So yes, MJPEG and H.264 being decoded / filtered out is the result of a set of features we needed to implement, and this behavior was planned, designed, tested, and flighted out to our partners and Windows Insiders around the end of January of this year.  We worked with partners to make sure their applications continued to function throughout this change, but we have done a poor job communicating this change out to you guys. We dropped the ball on that front, so I’d like to offer my apologies to you all. We’re working on getting better documentation out, to help answer any questions you may have. Of course, you can always reach out to us via these forums for specific issues, as we monitor them regularly, or file feedback using the Feedback Hub. We’re constantly collecting feedback on this and other issues, so we can better understand the impact on our application developers and customers. If you’re having issues adapting your application code to the NV12 / YUY2 media types, we’d like to support you through the changes you may need to make. To get you started, please refer to the documentation links in my previous post. If there are reasons why working with this format isn’t feasible for your project, please let me know, and I’ll present them to the rest of the team, to try and find the best solution for your case.

Dacuda and Stephan B, I’m curious about your specific situations, since you report that this change is breaking functionality for your customers. Are your customers using custom camera hardware? Is the set of supported cameras restricted by your applications? How do your applications deal with devices like the Surface Pro 4, Surface Book, or Dell Venue Pro, which wouldn’t offer the media types your applications are relying on?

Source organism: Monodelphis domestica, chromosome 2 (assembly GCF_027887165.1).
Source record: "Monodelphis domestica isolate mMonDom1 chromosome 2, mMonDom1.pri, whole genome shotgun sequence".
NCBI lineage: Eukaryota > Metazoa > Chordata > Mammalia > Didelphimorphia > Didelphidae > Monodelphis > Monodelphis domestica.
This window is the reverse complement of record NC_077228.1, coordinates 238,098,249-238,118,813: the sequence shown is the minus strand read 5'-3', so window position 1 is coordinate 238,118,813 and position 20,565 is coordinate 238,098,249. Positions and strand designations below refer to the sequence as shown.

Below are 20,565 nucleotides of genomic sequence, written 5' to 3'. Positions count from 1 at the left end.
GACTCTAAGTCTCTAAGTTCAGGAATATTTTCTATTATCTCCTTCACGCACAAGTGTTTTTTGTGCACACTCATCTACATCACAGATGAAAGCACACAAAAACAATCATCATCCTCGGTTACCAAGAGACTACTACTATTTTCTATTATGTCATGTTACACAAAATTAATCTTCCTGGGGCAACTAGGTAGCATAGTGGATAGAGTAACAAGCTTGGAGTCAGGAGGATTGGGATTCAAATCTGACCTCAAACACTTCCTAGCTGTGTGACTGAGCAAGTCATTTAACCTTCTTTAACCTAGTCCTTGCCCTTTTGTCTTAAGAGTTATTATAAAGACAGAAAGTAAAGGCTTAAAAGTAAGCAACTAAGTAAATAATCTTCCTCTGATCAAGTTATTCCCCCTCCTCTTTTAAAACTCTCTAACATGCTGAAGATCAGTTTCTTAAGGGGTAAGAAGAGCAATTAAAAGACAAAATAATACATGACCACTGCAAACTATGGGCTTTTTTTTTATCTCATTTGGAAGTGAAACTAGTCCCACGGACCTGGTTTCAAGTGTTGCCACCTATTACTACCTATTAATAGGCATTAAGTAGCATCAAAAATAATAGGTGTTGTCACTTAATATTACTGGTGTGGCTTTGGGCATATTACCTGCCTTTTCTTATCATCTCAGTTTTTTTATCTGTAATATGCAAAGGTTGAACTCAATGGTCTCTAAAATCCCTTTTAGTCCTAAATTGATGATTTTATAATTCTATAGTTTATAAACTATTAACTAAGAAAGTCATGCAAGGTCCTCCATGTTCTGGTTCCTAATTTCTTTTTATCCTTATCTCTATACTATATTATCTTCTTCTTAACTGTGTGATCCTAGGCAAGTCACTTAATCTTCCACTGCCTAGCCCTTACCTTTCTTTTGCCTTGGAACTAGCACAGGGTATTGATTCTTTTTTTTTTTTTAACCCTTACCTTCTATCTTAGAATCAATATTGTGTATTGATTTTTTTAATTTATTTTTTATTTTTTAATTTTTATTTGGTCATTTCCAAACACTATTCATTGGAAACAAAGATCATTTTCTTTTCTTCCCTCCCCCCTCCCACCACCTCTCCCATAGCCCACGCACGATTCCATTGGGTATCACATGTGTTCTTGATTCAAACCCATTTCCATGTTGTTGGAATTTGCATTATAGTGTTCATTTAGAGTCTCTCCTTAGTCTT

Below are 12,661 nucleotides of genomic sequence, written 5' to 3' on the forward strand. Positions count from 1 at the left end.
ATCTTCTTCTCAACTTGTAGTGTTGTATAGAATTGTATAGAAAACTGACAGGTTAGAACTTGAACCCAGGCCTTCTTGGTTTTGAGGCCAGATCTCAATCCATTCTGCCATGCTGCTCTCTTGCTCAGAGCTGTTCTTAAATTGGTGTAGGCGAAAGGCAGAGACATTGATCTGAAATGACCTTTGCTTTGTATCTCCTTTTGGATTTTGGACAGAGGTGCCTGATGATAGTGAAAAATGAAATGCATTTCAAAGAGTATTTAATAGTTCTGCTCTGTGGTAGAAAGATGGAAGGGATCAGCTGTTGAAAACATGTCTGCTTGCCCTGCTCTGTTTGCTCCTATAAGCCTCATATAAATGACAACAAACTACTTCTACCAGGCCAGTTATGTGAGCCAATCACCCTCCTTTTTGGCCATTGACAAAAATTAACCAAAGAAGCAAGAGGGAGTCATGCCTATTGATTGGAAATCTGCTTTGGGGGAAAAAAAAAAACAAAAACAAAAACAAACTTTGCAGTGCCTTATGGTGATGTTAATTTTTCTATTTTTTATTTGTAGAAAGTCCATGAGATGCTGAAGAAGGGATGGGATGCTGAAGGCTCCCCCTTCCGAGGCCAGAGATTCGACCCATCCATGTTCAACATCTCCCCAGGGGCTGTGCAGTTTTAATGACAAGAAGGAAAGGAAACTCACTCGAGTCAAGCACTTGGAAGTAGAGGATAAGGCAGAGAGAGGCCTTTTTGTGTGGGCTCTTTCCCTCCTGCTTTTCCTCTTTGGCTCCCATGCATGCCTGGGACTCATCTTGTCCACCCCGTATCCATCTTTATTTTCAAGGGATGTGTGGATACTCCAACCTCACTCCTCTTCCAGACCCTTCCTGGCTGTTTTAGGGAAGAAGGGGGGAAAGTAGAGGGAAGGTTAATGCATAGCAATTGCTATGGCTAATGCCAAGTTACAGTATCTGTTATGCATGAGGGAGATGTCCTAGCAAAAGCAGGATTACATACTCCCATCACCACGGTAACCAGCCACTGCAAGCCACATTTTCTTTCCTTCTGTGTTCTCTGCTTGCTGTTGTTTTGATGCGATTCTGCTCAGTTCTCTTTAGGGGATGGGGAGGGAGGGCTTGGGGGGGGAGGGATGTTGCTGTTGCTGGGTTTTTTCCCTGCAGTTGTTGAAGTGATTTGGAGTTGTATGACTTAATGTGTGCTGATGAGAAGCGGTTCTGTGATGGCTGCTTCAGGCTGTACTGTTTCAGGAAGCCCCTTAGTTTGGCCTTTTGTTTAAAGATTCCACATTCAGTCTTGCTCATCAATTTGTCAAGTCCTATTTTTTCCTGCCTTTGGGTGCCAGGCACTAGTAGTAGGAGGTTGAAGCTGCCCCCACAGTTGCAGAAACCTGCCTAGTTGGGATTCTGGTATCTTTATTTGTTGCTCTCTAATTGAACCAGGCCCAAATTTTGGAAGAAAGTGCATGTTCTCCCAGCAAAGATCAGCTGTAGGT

I’d like to wrap up this wall of text by letting you know that your feedback here and through other channels is greatly appreciated and something that’s on our radar. We’re trying to look into what other options we can offer you to be able to improve on this for your (and our) customers, so stay tuned! I invite you to please subscribe to this thread (use the “Alert me” link at the top), and I’ll keep you guys updated on what we find. Thanks!

Basically, it’s bad news for those who consume compressed video from capture devices – the breaking change is intentional. Something is offered in exchange and I hope someone will present the platform changes in a friendly readable document. In particular, Microsoft seems to be adding VP8/9 video decoder and encoder in this new platform version (more later on that perhaps).

Understanding Your DirectShow Filter Graph

Many questions in DirectShow development are caused by lack of developer’s understanding what topology his code effectively built. Intelligent Connect and RenderXxx methods help adding and connecting filters and in the end a developer does not have a faintest idea what the pipeline looks like.

DirectShow API provides methods to enumerate filters, pins, connection and obtained detailed information about the filter graph. The API is well-documented. Then Windows SDK is shipped with GraphEdit which helps building graphs interactively. Ability to publish a graph on ROT and review it from GraphEdit is nothing but powerful. And then we have GraphStudioNext which makes everything even more convenient.

This does not seem sufficient and clear as many new questions and misunderstanding show that developers have false assumptions on graphs their applications use.

DirectShowSpy goes one step further with debugging options. With DirectShowSpy one can embed reviewing UI right into the developed application and either generate detailed textual description of filters, connections, media types as well as pass filter graph to GraphEdit/GraphStudioNext for interactive review with visualized topology. No excuses left any longer for misunderstanding built topologies.

Steps below explain in detail how to visualize your application DirectShow filter graph and generate a textual report on graph details.

1. For starters, one needs to intall DirectShowSpy in target system. Standard installation is mentioned in original post.

  • It is necessary that DirectShowSpy of correct/matching bitness is installed. 32-bit applications use 32-bit DirectShowSpy and 64-bit applications – 64-bit DirectShowSpy. .NET applications built as “Any CPU” are effectively either 32 or 64 bit processes and respectively need a matching spy as well.
  • To cut long story short, simply download DirectShow*.* from Toolbox and use DirectShowSpy-Win32-reg-ui.bat or DirectShowSpy-x64-reg-ui.bat to pop up registration UI. You need local administrator privileges for the registration step (or spy is usable through COM otherwise but it’s beyond scope of this post).